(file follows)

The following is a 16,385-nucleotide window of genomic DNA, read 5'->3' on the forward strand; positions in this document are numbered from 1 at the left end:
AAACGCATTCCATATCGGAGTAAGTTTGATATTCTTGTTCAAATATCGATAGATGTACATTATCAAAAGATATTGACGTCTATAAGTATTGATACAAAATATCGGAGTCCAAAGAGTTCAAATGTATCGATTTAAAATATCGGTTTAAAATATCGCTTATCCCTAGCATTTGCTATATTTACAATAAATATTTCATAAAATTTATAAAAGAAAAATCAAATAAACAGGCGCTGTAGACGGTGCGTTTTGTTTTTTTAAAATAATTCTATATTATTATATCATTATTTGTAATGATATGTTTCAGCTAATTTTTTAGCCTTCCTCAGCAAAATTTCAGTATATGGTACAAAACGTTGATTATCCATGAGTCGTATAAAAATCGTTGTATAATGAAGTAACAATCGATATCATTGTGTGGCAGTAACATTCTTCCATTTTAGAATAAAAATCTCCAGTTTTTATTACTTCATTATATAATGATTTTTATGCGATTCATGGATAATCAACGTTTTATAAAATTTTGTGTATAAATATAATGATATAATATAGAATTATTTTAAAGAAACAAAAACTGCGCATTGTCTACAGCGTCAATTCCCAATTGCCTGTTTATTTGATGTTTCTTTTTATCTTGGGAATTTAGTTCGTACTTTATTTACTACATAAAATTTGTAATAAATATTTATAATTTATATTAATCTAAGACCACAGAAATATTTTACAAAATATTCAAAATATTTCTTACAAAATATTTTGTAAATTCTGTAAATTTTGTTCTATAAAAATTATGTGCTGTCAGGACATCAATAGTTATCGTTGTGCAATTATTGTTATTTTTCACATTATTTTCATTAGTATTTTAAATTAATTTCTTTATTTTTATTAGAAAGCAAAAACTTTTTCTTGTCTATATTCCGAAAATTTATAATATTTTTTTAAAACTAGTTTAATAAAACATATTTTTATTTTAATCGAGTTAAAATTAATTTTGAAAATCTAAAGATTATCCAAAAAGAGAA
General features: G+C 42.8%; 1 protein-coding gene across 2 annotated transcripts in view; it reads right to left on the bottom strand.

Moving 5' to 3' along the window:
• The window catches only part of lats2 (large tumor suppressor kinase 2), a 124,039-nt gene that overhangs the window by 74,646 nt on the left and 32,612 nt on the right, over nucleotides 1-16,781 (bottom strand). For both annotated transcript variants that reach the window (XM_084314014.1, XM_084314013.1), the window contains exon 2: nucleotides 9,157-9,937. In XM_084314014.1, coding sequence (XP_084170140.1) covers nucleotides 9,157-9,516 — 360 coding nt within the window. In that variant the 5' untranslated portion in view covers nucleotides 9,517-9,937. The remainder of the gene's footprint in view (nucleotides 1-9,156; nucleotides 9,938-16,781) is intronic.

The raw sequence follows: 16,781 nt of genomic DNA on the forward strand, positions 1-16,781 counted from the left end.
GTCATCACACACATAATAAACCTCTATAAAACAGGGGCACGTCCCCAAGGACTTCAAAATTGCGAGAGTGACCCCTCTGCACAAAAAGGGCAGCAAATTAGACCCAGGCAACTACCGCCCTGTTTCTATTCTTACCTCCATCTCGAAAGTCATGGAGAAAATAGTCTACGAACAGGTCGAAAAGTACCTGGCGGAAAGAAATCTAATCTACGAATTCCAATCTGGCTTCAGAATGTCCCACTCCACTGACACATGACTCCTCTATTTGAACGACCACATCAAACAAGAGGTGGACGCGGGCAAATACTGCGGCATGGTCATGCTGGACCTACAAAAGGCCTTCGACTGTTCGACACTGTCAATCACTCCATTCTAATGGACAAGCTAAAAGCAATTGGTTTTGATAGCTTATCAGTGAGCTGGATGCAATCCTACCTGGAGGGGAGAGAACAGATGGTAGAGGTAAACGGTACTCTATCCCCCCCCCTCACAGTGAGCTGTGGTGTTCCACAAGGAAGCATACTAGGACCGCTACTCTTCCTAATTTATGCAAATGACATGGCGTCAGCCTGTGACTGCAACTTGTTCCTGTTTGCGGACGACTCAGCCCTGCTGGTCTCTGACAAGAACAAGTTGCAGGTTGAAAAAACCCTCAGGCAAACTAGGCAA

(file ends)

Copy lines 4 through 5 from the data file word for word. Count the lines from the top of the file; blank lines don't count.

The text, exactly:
Moving 5' to 3' along the window:
• The window catches only part of lats2 (large tumor suppressor kinase 2), a 124,039-nt gene that overhangs the window by 74,646 nt on the left and 32,612 nt on the right, over nucleotides 1-16,781 (bottom strand). For both annotated transcript variants that reach the window (XM_084314014.1, XM_084314013.1), the window contains exon 2: nucleotides 9,157-9,937. In XM_084314014.1, coding sequence (XP_084170140.1) covers nucleotides 9,157-9,516 — 360 coding nt within the window. In that variant the 5' untranslated portion in view covers nucleotides 9,517-9,937. The remainder of the gene's footprint in view (nucleotides 1-9,156; nucleotides 9,938-16,781) is intronic.